The prize for the top optimist sailor each day was the chance to not only go on the Team Wales Extreme 40 catamaran but to also actually helm one of these amazing boats.  Day one saw Jemma Viney take to the helm with Hannah Roberts-Straw helming and crewing on day 2. Hannah won the event overall with 2 other Cardiff Bay Yacht Club sailors (Mila Monaghan and Jamie Cook) taking 2nd and 3rd positions on the Extreme 40s podium down the bay.

Hannah R-S commented that ‘it was such a fantastic opportunity to get coaching from Hannah and Saskia and to experience the thrill of taking the helm on the Team Wales boat was an amazing prize’.

Nick managed to work his magic again on the last day by getting all the optimist sailors out on the Team Wales boat and even managed to bag himself a ride on the French ZouLou Extreme boat during the penultimate race of the Cardiff leg.

Many of the Extreme 40s sailors started sailing in the optimist, Dave Evans, Hannah Mills, Kate Macgregor, Ed Powys, Luke Patience to name but a few and the kids were thrilled to get the chance to speak to them about what they have achieved over their sailing careers.  Cardiff will host the event for another 2 years and at a guess there will be far more than 20 boats entering the optimist linked competition next year (provided Nick can continue to work his magic of course!)

Catherine Roberts-Straw
Making it into the North Wales Regional Squad!

I found out that I’d been selected for the regional squad when my Dad phoned. I was spending the day with my Nain (Grandmother) when the phone rang. Nain handed me the phone, which was suspicious – I had no idea what was going on. Dad told me straight away that I’d been selected for the North Wales Regional Squad.

I felt shocked and delighted and I couldn’t wait to tell all my friends. I really wanted to get home to start planning the next steps with my Dad.

As my first squad training approached I felt nervous, but just getting on the squad really boosted my confidence. On the first day of training I realised that I already knew most of the sailors on the squad; most were form my sailing club PDSC.

I met Kate Williams WYA coach at Plas Menai. We went through drills and rules.
We had to rig our Oppies ourselves (without help from Dad) before practicing launching. Once we were on the water we practiced starting races and learnt a new tack called a Singapore Tack – this technique gives you a boost as you come out of the tack.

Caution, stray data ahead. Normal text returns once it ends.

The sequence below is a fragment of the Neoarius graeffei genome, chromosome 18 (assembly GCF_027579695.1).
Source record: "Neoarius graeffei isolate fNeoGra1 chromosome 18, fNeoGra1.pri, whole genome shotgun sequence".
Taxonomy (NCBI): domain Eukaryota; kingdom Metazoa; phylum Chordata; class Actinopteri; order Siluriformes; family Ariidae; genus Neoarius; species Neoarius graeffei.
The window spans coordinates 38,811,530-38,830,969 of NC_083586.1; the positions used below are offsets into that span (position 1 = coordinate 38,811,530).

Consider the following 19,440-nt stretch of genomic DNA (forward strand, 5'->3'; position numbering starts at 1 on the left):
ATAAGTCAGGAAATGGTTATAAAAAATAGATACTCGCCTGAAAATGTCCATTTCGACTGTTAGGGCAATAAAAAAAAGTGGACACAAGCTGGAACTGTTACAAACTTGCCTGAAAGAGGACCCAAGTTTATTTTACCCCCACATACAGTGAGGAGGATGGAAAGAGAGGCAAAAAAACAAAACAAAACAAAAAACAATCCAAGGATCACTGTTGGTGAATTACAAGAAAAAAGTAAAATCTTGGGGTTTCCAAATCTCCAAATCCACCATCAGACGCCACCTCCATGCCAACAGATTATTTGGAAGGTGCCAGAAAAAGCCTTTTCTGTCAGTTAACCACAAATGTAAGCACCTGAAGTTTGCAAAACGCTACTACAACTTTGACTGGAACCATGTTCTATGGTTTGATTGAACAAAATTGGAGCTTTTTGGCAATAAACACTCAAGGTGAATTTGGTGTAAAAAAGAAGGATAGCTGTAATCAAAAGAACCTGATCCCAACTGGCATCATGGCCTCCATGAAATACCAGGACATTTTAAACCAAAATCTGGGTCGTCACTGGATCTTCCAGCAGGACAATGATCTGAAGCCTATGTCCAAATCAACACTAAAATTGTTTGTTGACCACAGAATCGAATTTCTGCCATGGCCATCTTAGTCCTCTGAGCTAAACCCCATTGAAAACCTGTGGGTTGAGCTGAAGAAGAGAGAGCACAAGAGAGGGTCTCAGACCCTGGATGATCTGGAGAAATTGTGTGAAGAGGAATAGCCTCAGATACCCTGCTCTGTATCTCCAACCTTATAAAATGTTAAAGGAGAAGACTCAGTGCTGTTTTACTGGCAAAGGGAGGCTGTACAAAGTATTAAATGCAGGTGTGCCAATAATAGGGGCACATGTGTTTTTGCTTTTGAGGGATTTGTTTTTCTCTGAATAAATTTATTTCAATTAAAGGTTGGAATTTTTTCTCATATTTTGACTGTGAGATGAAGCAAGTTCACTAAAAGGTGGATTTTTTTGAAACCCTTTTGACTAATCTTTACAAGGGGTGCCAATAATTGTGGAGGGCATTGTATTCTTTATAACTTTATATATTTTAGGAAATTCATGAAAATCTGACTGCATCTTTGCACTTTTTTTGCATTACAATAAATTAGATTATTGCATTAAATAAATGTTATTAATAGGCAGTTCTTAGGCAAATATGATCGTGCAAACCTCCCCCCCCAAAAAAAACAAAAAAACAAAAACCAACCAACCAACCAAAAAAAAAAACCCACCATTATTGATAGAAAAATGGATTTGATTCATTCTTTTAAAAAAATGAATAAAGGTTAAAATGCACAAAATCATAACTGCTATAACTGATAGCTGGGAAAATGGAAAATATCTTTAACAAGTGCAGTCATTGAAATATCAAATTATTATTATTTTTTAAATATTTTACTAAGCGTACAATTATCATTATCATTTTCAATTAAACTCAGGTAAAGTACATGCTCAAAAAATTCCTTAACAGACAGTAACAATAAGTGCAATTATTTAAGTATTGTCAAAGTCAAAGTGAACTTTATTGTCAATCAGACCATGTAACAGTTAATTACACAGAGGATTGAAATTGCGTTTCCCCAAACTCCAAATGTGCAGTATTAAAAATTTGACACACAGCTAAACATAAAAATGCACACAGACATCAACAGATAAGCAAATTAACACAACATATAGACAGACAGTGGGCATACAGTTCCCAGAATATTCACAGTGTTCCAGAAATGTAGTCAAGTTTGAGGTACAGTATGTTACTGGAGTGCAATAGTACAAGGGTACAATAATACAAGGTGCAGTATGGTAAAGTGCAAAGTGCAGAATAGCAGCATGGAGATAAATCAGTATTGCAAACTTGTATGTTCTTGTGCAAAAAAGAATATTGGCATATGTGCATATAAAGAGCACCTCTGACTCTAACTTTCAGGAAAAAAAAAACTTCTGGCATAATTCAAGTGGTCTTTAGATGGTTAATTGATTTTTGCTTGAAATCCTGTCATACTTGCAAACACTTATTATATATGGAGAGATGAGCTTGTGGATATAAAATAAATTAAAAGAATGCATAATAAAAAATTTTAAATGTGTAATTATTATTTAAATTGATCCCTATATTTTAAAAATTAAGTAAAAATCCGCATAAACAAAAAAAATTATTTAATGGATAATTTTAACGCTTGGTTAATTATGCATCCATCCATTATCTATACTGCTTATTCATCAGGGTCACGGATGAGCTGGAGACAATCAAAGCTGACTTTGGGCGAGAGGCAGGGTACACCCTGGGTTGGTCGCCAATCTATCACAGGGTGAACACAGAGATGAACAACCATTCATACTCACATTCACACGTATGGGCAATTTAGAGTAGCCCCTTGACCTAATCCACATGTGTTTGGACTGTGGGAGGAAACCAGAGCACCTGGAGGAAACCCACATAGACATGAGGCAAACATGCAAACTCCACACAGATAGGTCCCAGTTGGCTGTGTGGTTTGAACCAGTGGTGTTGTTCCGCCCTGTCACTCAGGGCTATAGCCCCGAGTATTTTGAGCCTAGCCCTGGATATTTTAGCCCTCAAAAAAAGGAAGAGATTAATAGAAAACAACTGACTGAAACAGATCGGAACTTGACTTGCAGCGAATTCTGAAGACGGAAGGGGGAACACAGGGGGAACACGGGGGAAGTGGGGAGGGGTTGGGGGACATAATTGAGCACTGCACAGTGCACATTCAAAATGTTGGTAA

The wind conditions were perfect, but the temperature was very cold. This is my first winter training season and I was really glad to have my drysuit on.

The debrief was better than school as we analysed our skills and talked about ideas to improve. Using video analysis really helped and I realised I needed to practice my tacks and gybes because this was slowing me down.

I enjoyed my first weekend squad training I couldn’t wait to try out my new skills I’m looking forward to the next training event.

The squad is fun and friendly; each member has different talents and we learn a lot from each other.

Luc Sharrock (age 11)
Fleets and Flotillas
Optimist Fleet Grows at Llangorse

Llangorse SC in mid Wales has become a new addition to the Optimist flotillas at the end of 2012 - and through 2013 will be offering a full season of training and activities for Optimist sailors…! 
2012 was something of a busy year at this Club in mid Wales.  The Club is based on a natural lake of 330 acres, situated in the Brecon Beacons National Park, sandwiched between the Brecon Beacons to the west and Black Mountains to the east. They’ve been no strangers to the class over the years (in fact the current National Champion was a member there in former years) but numbers of junior sailors there had been small and for many years an Optimist ‘flotilla’ looked far from likely.  But how quickly things change!  Things have been turned on their heads in 2012 there thanks to a number of members and RYA qualified instructors at the Club.
For many years the Club has run a Cadet Week each summer half term where between 40 and 60 children work through the RYA ‘Start Sailing’ Youth Scheme and in recent years have hosted the Welsh Yachting Association On-Board Youth Regatta. Through 2012 a lot of effort was put into the weeks between those events to try to rejuvenate junior sailing and the Optimist Class in particular.  A programme of training was put in at weekends to continue the learning from Cadet Week and the Club’s own fleet of Opti-bats were dusted off and put to more use than ever before.  The outcome is that in one season the Optimist fleet has grown from a handful of boats to a dozen Optimists being sailed regularly – with a number of families aiming to participate in 2013 and the Optimist now being the Club’s second largest class in terms of numbers.
Cadet Week last year (June 2012) saw 48 participants and the WYA Acorn On-Board Youth regatta had a record entry of 110 sailors, 63 of those being Optimists – from Opti-bats, through a Training fleet and up to Silver & Gold fleet sailors.  “What is striking is that many of our junior sailors are from non-sailing families.  Children are going afloat at Cadet Week, leaving their parents ashore and they come back in delighted with the new skills,